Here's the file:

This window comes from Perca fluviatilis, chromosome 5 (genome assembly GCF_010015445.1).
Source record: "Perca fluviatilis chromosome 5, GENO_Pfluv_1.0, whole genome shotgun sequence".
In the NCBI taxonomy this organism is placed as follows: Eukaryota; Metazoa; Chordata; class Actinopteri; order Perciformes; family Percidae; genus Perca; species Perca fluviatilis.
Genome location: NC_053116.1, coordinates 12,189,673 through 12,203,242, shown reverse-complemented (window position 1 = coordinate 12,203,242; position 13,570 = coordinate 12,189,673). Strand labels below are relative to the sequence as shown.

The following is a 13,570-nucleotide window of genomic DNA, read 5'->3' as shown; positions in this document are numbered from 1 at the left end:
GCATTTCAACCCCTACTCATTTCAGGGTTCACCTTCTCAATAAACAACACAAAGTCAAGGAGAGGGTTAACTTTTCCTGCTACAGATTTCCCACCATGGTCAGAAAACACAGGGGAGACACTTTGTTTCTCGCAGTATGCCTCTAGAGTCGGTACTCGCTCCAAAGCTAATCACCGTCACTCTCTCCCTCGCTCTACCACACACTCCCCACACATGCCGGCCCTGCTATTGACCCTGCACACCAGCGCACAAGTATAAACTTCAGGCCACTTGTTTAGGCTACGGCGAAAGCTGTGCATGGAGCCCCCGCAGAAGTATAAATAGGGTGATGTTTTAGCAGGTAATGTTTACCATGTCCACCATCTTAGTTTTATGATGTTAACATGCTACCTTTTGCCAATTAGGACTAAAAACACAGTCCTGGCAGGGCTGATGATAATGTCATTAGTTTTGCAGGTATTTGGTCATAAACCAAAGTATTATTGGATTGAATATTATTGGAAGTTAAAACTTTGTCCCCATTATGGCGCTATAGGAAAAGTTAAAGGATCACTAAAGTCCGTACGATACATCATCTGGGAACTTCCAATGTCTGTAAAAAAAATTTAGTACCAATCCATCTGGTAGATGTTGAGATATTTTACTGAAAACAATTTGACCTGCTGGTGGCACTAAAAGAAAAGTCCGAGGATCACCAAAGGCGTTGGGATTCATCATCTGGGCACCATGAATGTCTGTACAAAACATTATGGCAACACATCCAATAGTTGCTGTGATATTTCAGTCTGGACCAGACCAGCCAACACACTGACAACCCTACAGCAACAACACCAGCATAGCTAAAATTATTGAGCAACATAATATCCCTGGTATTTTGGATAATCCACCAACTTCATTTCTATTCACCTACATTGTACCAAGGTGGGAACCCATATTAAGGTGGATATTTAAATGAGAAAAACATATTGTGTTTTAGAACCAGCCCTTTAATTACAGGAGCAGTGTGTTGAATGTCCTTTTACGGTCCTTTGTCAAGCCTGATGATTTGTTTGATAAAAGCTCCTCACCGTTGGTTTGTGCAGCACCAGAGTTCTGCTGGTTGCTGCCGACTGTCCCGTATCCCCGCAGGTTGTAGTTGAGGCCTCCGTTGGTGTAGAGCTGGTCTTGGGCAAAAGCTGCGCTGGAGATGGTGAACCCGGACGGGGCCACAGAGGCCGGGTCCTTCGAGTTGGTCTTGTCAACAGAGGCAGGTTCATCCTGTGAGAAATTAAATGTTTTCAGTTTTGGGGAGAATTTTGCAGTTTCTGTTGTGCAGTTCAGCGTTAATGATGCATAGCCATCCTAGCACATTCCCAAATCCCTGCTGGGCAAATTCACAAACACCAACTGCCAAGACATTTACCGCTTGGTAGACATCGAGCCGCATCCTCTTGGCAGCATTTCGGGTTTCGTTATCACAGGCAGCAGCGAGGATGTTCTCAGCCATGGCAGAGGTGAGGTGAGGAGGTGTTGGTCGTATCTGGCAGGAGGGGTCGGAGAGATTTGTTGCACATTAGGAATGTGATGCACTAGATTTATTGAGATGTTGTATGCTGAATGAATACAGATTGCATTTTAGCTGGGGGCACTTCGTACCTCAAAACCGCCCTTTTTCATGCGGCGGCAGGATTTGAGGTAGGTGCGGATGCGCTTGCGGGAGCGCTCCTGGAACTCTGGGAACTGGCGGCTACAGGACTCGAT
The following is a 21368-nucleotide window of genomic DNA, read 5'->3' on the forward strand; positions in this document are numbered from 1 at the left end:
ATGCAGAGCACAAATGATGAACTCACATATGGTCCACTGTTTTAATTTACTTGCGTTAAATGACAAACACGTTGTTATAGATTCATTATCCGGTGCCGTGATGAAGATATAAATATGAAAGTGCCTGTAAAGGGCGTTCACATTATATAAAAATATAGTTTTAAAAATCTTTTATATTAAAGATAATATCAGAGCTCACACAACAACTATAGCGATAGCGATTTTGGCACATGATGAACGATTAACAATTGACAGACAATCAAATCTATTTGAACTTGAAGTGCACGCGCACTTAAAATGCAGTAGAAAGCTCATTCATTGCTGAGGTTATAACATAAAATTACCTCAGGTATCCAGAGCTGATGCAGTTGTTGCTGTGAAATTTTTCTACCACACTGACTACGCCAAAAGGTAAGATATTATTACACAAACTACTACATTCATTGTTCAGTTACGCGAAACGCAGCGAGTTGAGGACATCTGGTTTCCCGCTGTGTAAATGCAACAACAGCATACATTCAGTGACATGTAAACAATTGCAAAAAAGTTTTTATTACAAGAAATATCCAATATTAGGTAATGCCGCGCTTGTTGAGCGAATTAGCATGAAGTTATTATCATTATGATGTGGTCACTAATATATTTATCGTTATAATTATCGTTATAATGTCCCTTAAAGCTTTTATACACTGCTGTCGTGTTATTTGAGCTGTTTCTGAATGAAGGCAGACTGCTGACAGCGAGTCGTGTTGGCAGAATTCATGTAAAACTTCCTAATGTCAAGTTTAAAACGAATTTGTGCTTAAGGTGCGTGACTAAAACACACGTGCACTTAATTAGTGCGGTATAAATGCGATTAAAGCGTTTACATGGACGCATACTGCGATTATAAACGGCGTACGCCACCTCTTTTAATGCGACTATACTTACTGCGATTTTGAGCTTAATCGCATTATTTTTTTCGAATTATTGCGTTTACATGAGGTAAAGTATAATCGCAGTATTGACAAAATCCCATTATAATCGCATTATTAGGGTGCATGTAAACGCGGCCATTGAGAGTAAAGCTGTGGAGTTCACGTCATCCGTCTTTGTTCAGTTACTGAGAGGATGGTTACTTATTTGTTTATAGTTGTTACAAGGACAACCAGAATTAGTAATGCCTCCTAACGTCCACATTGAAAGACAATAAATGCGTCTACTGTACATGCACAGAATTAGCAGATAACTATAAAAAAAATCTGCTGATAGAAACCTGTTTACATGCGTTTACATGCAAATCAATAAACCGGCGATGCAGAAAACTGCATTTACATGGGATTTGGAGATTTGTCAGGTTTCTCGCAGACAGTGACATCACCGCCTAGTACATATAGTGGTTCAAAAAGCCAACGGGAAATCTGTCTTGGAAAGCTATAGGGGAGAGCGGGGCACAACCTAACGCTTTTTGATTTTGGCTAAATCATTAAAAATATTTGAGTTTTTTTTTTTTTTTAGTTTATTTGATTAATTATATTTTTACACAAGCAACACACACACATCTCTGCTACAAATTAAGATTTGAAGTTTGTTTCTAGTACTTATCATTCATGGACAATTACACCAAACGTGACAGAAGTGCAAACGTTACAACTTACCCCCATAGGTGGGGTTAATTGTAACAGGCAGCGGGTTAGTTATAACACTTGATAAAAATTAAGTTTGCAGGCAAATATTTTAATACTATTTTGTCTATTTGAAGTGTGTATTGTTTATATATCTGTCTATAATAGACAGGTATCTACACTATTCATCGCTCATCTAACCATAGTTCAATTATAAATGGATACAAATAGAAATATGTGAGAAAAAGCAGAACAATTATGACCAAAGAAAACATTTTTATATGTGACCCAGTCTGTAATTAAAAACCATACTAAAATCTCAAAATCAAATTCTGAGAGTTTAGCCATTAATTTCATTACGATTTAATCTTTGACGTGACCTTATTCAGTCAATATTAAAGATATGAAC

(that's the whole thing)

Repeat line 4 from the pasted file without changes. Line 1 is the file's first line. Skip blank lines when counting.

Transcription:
Genome location: NC_053116.1, coordinates 12,189,673 through 12,203,242, shown reverse-complemented (window position 1 = coordinate 12,203,242; position 13,570 = coordinate 12,189,673). Strand labels below are relative to the sequence as shown.